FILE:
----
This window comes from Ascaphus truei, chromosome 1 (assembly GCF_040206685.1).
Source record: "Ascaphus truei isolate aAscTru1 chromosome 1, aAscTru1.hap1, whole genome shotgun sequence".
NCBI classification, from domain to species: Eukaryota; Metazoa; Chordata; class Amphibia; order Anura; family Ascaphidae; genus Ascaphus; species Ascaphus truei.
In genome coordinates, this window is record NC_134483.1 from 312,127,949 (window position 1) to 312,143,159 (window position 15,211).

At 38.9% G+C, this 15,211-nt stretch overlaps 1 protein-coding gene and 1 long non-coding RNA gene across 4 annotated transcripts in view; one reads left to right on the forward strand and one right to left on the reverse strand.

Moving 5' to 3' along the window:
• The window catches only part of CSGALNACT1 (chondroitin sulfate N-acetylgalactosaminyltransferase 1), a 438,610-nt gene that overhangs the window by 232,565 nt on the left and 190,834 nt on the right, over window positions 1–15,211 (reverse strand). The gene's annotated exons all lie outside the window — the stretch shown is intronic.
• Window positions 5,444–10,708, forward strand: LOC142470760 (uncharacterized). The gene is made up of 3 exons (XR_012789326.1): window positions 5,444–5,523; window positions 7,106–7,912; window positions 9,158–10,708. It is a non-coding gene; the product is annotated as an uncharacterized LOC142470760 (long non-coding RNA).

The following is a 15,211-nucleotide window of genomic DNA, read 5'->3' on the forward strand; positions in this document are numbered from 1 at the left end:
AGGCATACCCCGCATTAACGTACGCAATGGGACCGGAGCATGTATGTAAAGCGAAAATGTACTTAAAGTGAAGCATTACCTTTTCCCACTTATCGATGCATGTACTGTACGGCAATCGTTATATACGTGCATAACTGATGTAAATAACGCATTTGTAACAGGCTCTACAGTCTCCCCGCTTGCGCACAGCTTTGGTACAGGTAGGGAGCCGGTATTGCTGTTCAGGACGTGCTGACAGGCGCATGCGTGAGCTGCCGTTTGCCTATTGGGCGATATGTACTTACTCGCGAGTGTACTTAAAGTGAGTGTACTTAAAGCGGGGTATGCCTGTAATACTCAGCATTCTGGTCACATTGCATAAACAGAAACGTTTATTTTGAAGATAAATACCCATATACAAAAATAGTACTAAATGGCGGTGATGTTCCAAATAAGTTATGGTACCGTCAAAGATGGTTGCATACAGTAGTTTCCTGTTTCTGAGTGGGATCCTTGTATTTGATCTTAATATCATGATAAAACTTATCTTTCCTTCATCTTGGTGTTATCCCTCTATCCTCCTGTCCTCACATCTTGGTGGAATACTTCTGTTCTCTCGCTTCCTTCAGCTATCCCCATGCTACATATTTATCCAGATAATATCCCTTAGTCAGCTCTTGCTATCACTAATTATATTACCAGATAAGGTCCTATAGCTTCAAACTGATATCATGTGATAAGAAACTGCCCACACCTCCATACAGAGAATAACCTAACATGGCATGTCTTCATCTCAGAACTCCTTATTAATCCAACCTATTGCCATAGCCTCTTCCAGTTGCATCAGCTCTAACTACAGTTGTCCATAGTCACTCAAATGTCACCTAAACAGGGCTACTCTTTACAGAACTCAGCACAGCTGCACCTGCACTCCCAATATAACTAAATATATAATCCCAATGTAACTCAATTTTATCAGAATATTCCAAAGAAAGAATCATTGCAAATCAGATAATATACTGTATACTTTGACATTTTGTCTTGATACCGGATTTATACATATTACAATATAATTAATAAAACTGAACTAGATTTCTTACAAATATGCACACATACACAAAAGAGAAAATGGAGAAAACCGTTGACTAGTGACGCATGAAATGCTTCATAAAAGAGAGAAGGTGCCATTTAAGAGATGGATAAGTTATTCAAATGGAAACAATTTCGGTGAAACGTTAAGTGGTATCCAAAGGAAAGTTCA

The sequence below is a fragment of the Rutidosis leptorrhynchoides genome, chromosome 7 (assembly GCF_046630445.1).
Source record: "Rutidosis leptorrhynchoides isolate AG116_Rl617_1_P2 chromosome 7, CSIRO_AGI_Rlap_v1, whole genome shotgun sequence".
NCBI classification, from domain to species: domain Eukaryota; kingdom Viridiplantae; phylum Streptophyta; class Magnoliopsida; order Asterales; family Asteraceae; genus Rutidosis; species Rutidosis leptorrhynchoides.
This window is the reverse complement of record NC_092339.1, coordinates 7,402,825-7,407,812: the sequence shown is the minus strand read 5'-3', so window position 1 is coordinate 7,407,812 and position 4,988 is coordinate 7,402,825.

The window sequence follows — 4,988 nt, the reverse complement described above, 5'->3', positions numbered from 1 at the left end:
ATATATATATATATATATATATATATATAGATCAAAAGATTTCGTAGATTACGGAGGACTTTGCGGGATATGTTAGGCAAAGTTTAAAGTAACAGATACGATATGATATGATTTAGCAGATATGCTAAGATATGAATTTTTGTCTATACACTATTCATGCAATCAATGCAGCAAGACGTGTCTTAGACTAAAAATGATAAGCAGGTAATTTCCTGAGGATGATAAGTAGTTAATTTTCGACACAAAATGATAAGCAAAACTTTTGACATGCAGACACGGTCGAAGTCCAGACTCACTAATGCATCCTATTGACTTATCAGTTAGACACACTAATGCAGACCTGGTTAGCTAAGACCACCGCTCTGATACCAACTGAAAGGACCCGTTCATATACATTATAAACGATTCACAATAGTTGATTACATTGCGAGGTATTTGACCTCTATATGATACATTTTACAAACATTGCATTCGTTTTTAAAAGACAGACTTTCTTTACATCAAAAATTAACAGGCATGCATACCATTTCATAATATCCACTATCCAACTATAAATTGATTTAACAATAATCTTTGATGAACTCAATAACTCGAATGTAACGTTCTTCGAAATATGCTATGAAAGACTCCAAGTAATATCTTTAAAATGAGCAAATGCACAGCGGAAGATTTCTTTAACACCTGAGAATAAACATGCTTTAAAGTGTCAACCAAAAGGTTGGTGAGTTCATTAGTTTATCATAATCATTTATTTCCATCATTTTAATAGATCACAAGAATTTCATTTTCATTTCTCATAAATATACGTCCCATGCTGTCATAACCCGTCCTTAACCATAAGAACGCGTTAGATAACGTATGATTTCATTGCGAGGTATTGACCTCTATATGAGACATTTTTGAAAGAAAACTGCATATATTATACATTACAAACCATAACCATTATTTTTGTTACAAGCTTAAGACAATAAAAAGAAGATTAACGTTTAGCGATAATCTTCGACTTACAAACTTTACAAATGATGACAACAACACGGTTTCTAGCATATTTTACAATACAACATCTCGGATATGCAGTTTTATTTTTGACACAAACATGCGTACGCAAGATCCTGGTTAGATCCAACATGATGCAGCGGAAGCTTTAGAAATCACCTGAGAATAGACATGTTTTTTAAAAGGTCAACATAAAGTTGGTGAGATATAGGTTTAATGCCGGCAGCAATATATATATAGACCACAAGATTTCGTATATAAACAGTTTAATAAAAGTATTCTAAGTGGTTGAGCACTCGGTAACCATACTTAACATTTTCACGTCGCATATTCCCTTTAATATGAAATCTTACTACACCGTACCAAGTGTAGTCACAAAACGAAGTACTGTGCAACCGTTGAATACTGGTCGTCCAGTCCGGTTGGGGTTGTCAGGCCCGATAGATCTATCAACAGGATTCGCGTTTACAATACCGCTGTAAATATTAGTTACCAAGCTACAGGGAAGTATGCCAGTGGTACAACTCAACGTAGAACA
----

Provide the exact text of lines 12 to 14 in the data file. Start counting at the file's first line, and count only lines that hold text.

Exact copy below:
Source record: "Rutidosis leptorrhynchoides isolate AG116_Rl617_1_P2 chromosome 7, CSIRO_AGI_Rlap_v1, whole genome shotgun sequence".
NCBI classification, from domain to species: domain Eukaryota; kingdom Viridiplantae; phylum Streptophyta; class Magnoliopsida; order Asterales; family Asteraceae; genus Rutidosis; species Rutidosis leptorrhynchoides.
This window is the reverse complement of record NC_092339.1, coordinates 7,402,825-7,407,812: the sequence shown is the minus strand read 5'-3', so window position 1 is coordinate 7,407,812 and position 4,988 is coordinate 7,402,825.